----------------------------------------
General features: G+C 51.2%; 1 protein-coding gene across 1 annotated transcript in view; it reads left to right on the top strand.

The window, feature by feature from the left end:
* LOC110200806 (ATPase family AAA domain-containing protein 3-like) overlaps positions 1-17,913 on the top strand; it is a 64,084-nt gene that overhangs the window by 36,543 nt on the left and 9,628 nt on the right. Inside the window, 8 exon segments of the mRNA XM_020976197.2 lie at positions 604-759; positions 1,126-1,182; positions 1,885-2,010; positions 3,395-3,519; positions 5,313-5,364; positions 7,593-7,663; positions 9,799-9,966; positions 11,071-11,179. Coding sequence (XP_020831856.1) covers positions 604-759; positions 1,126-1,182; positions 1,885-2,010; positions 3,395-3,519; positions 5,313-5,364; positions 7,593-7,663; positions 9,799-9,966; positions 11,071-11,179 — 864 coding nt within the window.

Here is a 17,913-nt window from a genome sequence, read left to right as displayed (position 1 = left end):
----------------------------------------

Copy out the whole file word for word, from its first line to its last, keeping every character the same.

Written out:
General features: G+C 51.2%; 1 protein-coding gene across 1 annotated transcript in view; it reads left to right on the top strand.

The window, feature by feature from the left end:
* LOC110200806 (ATPase family AAA domain-containing protein 3-like) overlaps positions 1-17,913 on the top strand; it is a 64,084-nt gene that overhangs the window by 36,543 nt on the left and 9,628 nt on the right. Inside the window, 8 exon segments of the mRNA XM_020976197.2 lie at positions 604-759; positions 1,126-1,182; positions 1,885-2,010; positions 3,395-3,519; positions 5,313-5,364; positions 7,593-7,663; positions 9,799-9,966; positions 11,071-11,179. Coding sequence (XP_020831856.1) covers positions 604-759; positions 1,126-1,182; positions 1,885-2,010; positions 3,395-3,519; positions 5,313-5,364; positions 7,593-7,663; positions 9,799-9,966; positions 11,071-11,179 — 864 coding nt within the window.

Here is a 17,913-nt window from a genome sequence, read left to right as displayed (position 1 = left end):